Over the years as I’ve taught classes on writing, I’ve had writers ask me how to set the right pace in a book. Pacing can be one of those elusive things we all want as writers, but it’s not something we necessarily consider as we write the book. To me, the story needs to flow naturally. For writers who carefully plot, pacing might be easier because you’ve already set down the guidelines for the story.
When you write organically or by the seat of you pants, the story just flows as you write, so you might not think about whether or not you are setting the right pace. But no matter what kind of a writer you might be, you will want your story to move in a steady rhythm that ebbs and flows. My writing style has evolved over the years, but for the most part, I have always written off the top of my head. All my outlines and plans go right out the window the minute the words start going onto the written pages.
and want to continue reading or they are going to simply stop. For instance, in my book, Desert Blossom, I start off with my character hitting a jackpot in a Las Vegas casino. Her life will never be the same... or will it? The winning jackpot i the catalysis that gets her story going. In my story The Problem, I started with a woman facing an old love for the first time in years at a class reunion.
But the story can't stop there. You also want it to move along in a steady stream of actionelements though you also don’t want to wear out the reader immediately. You also want or need those slower, reflective and internal elements to keep it from making the reader feel out of breath.
Let’s look at some of the various things to consider as you read your finished product or that you can look over as you write your book and consider its pacing.
Here are twelve steps to take during revision and editing to check your pacing.
--Have someone else read through your book and see if they find places where they think the pacing is slow. Why do they consider it slow? Is it a matter of too much exposition? Is it flabby construction with too much description or saying the same thing more than once? Watch for repetition as you edit. Are you saying the same thing either through your phrasing or raising a point too many times? Are you being repetitious in your dialogue? If you find yourself repeating something too often, or even using the same words over and over, look for ways to edit that part out or remove those repetitious words.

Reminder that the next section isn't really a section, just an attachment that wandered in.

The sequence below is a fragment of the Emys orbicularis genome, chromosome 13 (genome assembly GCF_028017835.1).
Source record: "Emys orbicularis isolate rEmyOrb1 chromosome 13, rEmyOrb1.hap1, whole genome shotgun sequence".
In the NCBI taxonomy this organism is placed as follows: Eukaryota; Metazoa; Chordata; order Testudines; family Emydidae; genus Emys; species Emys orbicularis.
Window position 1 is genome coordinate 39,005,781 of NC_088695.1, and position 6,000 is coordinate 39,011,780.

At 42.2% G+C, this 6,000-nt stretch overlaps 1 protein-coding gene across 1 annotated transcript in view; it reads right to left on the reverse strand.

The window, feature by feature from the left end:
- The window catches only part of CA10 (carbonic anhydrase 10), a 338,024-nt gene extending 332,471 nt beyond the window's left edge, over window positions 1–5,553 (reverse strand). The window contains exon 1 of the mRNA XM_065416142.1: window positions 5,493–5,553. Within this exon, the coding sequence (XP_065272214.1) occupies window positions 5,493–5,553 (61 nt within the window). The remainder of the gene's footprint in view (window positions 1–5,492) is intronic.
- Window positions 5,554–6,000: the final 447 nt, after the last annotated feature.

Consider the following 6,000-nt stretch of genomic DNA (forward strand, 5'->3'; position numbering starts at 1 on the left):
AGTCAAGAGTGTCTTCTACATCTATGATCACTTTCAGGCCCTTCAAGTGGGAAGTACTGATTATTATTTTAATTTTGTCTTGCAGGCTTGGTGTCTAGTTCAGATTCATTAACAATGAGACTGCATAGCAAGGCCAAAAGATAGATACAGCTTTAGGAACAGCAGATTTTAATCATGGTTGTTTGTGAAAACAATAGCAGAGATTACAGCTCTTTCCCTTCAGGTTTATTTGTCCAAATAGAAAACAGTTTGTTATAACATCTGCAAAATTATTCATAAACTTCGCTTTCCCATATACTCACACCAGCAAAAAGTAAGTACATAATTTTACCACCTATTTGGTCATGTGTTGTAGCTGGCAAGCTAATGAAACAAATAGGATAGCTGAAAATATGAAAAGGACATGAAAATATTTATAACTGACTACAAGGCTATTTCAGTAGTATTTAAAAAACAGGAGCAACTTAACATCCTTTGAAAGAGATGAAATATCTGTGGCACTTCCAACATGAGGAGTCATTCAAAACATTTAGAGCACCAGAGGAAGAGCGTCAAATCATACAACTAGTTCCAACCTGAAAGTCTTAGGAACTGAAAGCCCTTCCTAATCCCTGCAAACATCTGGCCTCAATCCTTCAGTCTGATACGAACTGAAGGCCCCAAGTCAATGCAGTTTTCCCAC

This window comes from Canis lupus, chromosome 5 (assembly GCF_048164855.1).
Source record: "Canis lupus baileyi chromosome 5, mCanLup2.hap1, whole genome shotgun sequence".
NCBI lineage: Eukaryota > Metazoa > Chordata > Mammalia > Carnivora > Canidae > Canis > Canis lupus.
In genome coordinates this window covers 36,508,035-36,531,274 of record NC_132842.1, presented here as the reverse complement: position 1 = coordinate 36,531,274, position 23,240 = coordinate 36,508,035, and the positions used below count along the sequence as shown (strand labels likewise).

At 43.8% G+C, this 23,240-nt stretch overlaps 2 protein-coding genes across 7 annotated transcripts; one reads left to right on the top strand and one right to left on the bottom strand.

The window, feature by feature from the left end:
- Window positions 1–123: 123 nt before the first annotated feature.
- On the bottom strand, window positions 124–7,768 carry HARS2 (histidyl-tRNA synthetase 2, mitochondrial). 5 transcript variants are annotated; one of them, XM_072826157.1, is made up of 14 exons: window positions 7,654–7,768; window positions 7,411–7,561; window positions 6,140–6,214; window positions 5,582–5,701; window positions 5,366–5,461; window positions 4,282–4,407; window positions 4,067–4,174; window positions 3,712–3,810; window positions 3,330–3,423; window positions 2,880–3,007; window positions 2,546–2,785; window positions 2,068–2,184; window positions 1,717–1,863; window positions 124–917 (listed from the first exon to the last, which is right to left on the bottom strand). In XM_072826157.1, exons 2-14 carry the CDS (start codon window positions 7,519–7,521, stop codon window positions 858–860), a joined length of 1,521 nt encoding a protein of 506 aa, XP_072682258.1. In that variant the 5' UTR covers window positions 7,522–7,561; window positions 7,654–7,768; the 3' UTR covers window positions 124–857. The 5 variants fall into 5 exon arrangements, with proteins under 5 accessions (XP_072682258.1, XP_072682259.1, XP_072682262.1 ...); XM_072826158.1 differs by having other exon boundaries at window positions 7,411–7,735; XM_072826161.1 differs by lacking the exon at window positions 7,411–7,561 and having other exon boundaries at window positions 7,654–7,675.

--Read passages aloud yourself. I started doing this as a newswriter years ago because I needed to know how my words would sound coming out of an anchorman or reporter’s mouth. I didn’t want them tripping over a sentence when they were live on the air. But as a book author, I still often find myself reading passages out loud I did it as I wrote this blog. For one thing, you can hear whether the dialogue works, but it can also help with pacing. Is a sentence too long when spoken? Does the sentence make sense? Reading also is also great at finding typos in the manuscript
--Watch for those long periods of backstory. If you glance at your printed manuscript pages and you spot page after page of backstory or introspection, STOP! Go back and change things. Nothing slows down a story more than long paragraphs of something that happened in the past but that contains no current movement.
--Remember not to put too much backstory up high in your book. Pull your reader in first and then sprinkle backstory in throughout the book instead of lumping it all in one place as a big information dump.
-- Watch for too many long paragraphs of introspection. Just like backstory you want to keep these at a minimum and sometimes while you are writing you forget you put them there. If you start going through the pages later you will spot those long paragraphs or you will notice several pages without dialogue and you can go back and fix things.
--Go through your dialogue too--and for certain do at least that part out loud. Does it move the story along or is it a repetition of something you’ve already said in narration or description.
--L:ook at your tags, are they action filled? Do you vary them? Some writers swear by using only action tags rather than he/she said, but even too many of those action tags can grow cumbersome and wear you out. It’s better to intersperse them. At times your dialogue works better with action tags and in other instances you might want to just use he/she said. And at times you won’t want to use dialogue tags at all.
In a future blug, I’ll take a look deeper into the pacing process as we look at setting up scenes and the opening and closing pages designed to get the story started, keep it moving and then leave your reader wanting to buy more of your books!.